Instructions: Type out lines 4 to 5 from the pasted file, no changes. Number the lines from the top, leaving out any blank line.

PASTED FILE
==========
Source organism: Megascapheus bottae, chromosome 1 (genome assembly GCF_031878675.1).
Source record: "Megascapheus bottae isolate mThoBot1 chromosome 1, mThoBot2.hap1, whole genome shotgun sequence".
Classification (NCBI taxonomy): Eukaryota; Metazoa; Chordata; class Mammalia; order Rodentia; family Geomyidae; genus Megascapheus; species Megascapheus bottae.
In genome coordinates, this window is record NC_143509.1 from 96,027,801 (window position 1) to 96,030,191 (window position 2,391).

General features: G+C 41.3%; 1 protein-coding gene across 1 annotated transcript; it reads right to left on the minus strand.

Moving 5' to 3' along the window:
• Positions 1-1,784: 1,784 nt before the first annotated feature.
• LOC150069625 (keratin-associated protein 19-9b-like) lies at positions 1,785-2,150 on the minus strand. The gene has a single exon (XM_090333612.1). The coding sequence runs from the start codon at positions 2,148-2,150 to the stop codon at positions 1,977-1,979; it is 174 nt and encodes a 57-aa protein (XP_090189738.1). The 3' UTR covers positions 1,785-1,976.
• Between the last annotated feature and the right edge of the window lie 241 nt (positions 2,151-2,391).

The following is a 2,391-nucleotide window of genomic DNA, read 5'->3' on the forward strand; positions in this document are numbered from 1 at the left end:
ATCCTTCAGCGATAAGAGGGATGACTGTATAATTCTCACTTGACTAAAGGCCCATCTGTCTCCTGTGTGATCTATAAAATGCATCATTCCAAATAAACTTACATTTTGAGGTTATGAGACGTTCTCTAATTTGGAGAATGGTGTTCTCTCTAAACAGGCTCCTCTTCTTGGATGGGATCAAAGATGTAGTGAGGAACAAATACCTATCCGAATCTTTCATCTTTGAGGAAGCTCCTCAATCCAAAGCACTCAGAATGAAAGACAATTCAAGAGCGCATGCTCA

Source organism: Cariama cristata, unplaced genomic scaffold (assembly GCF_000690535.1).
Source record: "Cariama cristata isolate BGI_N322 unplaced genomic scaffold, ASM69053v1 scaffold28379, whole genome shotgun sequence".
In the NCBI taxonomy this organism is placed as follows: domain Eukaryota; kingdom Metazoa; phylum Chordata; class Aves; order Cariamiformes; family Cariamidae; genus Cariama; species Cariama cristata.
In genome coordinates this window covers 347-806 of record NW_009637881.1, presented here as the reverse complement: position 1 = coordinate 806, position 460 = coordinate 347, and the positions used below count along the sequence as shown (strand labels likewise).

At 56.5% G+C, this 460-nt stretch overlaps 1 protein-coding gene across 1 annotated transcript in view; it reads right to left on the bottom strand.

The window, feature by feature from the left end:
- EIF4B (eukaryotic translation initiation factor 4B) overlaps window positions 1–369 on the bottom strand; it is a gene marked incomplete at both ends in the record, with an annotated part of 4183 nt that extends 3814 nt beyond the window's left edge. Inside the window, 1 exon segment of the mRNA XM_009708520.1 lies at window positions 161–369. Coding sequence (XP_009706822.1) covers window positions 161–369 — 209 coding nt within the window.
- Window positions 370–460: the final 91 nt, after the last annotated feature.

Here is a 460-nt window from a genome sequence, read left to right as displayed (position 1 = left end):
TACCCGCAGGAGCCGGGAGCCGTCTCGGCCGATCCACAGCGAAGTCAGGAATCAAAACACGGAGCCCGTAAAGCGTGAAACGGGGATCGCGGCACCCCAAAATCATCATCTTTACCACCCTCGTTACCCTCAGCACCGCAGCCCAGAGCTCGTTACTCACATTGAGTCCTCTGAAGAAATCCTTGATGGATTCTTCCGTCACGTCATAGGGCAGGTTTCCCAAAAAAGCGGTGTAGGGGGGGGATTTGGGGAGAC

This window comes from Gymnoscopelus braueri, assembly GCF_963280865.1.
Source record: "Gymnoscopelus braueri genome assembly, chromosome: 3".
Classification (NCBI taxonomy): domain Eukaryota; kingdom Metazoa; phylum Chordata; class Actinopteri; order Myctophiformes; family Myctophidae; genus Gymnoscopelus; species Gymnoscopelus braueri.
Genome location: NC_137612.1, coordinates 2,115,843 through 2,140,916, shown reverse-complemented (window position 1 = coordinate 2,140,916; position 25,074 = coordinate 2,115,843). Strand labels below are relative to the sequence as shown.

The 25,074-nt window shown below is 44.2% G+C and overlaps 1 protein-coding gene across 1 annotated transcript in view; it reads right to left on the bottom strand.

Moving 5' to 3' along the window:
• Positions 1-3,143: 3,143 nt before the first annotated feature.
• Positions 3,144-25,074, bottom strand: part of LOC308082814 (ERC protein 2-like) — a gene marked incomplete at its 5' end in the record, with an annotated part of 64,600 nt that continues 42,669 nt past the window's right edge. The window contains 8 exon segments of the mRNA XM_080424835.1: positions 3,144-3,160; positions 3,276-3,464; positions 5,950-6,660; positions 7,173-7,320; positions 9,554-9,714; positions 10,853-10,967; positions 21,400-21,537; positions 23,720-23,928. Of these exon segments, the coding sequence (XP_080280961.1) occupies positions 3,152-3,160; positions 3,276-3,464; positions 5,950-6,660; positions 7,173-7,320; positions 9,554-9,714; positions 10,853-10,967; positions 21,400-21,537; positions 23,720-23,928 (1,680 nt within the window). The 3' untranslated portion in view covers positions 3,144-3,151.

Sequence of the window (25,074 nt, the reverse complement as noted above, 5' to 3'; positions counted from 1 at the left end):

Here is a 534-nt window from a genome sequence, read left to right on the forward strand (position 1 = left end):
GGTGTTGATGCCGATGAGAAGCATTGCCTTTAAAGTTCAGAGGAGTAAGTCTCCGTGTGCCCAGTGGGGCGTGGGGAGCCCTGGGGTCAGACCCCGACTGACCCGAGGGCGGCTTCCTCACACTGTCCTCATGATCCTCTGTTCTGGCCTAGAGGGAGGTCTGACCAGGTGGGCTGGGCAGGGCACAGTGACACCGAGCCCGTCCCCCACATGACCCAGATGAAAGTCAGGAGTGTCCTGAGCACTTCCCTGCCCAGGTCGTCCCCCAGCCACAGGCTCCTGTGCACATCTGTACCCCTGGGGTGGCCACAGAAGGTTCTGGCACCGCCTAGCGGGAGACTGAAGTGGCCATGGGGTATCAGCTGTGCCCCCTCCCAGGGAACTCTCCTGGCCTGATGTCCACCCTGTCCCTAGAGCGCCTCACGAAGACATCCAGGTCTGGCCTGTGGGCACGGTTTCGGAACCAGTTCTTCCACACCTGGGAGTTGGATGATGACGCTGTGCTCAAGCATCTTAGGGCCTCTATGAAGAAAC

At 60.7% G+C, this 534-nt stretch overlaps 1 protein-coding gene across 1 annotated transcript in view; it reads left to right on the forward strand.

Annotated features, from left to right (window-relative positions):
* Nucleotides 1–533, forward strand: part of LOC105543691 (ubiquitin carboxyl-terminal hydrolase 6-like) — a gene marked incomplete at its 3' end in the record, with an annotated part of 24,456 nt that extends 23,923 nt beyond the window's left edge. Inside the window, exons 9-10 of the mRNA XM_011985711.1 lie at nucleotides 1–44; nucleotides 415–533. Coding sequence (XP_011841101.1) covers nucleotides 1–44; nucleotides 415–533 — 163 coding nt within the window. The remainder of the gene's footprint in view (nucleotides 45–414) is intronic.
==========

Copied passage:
In genome coordinates, this window is record NC_143509.1 from 96,027,801 (window position 1) to 96,030,191 (window position 2,391).

General features: G+C 41.3%; 1 protein-coding gene across 1 annotated transcript; it reads right to left on the minus strand.